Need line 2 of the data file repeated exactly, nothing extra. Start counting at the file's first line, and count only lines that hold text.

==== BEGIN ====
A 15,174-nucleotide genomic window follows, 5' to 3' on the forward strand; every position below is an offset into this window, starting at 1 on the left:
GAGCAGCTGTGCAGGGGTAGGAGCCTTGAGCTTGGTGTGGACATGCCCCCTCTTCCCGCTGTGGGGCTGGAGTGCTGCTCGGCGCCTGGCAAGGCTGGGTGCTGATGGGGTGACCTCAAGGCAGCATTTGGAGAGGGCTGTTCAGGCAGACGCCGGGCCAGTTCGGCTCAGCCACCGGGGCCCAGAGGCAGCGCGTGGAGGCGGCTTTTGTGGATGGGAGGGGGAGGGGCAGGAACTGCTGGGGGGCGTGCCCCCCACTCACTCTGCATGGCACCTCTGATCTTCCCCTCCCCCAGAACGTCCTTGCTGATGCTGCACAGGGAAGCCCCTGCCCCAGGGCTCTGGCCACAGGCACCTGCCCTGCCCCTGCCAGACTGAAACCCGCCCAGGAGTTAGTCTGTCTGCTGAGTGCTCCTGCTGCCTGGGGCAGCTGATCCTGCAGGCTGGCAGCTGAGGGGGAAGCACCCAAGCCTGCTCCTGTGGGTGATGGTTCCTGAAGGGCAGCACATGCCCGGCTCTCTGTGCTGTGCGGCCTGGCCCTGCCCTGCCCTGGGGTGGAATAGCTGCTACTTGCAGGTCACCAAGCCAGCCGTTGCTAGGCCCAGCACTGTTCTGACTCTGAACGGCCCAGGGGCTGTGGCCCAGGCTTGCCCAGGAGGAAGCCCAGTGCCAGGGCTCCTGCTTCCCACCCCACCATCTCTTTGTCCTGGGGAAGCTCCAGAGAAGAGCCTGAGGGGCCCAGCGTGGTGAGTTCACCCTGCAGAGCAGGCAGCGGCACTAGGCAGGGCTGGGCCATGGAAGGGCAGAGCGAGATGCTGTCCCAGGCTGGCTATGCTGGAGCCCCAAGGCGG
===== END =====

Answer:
GAGCAGCTGTGCAGGGGTAGGAGCCTTGAGCTTGGTGTGGACATGCCCCCTCTTCCCGCTGTGGGGCTGGAGTGCTGCTCGGCGCCTGGCAAGGCTGGGTGCTGATGGGGTGACCTCAAGGCAGCATTTGGAGAGGGCTGTTCAGGCAGACGCCGGGCCAGTTCGGCTCAGCCACCGGGGCCCAGAGGCAGCGCGTGGAGGCGGCTTTTGTGGATGGGAGGGGGAGGGGCAGGAACTGCTGGGGGGCGTGCCCCCCACTCACTCTGCATGGCACCTCTGATCTTCCCCTCCCCCAGAACGTCCTTGCTGATGCTGCACAGGGAAGCCCCTGCCCCAGGGCTCTGGCCACAGGCACCTGCCCTGCCCCTGCCAGACTGAAACCCGCCCAGGAGTTAGTCTGTCTGCTGAGTGCTCCTGCTGCCTGGGGCAGCTGATCCTGCAGGCTGGCAGCTGAGGGGGAAGCACCCAAGCCTGCTCCTGTGGGTGATGGTTCCTGAAGGGCAGCACATGCCCGGCTCTCTGTGCTGTGCGGCCTGGCCCTGCCCTGCCCTGGGGTGGAATAGCTGCTACTTGCAGGTCACCAAGCCAGCCGTTGCTAGGCCCAGCACTGTTCTGACTCTGAACGGCCCAGGGGCTGTGGCCCAGGCTTGCCCAGGAGGAAGCCCAGTGCCAGGGCTCCTGCTTCCCACCCCACCATCTCTTTGTCCTGGGGAAGCTCCAGAGAAGAGCCTGAGGGGCCCAGCGTGGTGAGTTCACCCTGCAGAGCAGGCAGCGGCACTAGGCAGGGCTGGGCCATGGAAGGGCAGAGCGAGATGCTGTCCCAGGCTGGCTATGCTGGAGCCCCAAGGCGG